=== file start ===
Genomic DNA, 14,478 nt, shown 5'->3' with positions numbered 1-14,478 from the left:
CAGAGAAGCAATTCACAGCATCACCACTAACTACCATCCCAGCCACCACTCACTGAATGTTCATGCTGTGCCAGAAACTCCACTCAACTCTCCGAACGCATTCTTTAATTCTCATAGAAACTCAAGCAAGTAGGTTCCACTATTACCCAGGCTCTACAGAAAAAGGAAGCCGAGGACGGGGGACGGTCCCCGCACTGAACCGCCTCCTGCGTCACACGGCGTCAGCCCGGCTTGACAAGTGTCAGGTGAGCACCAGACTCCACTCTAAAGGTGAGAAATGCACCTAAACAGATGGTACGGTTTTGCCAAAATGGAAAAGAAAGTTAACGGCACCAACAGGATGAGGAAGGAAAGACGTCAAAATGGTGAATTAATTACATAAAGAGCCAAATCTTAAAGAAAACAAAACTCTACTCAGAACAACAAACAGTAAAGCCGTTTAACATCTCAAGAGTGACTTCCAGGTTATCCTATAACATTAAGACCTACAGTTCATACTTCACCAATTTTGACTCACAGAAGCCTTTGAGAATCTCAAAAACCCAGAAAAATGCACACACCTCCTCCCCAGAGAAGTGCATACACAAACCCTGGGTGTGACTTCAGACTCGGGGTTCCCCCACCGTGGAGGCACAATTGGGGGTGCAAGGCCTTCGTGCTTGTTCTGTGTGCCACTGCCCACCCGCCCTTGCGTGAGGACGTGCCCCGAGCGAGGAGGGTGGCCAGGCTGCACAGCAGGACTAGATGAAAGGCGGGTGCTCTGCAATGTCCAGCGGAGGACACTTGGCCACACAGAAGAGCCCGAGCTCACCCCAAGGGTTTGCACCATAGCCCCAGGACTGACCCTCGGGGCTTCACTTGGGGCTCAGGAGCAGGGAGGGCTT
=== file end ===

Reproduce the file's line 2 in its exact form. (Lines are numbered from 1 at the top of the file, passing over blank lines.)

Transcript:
CAGAGAAGCAATTCACAGCATCACCACTAACTACCATCCCAGCCACCACTCACTGAATGTTCATGCTGTGCCAGAAACTCCACTCAACTCTCCGAACGCATTCTTTAATTCTCATAGAAACTCAAGCAAGTAGGTTCCACTATTACCCAGGCTCTACAGAAAAAGGAAGCCGAGGACGGGGGACGGTCCCCGCACTGAACCGCCTCCTGCGTCACACGGCGTCAGCCCGGCTTGACAAGTGTCAGGTGAGCACCAGACTCCACTCTAAAGGTGAGAAATGCACCTAAACAGATGGTACGGTTTTGCCAAAATGGAAAAGAAAGTTAACGGCACCAACAGGATGAGGAAGGAAAGACGTCAAAATGGTGAATTAATTACATAAAGAGCCAAATCTTAAAGAAAACAAAACTCTACTCAGAACAACAAACAGTAAAGCCGTTTAACATCTCAAGAGTGACTTCCAGGTTATCCTATAACATTAAGACCTACAGTTCATACTTCACCAATTTTGACTCACAGAAGCCTTTGAGAATCTCAAAAACCCAGAAAAATGCACACACCTCCTCCCCAGAGAAGTGCATACACAAACCCTGGGTGTGACTTCAGACTCGGGGTTCCCCCACCGTGGAGGCACAATTGGGGGTGCAAGGCCTTCGTGCTTGTTCTGTGTGCCACTGCCCACCCGCCCTTGCGTGAGGACGTGCCCCGAGCGAGGAGGGTGGCCAGGCTGCACAGCAGGACTAGATGAAAGGCGGGTGCTCTGCAATGTCCAGCGGAGGACACTTGGCCACACAGAAGAGCCCGAGCTCACCCCAAGGGTTTGCACCATAGCCCCAGGACTGACCCTCGGGGCTTCACTTGGGGCTCAGGAGCAGGGAGGGCTT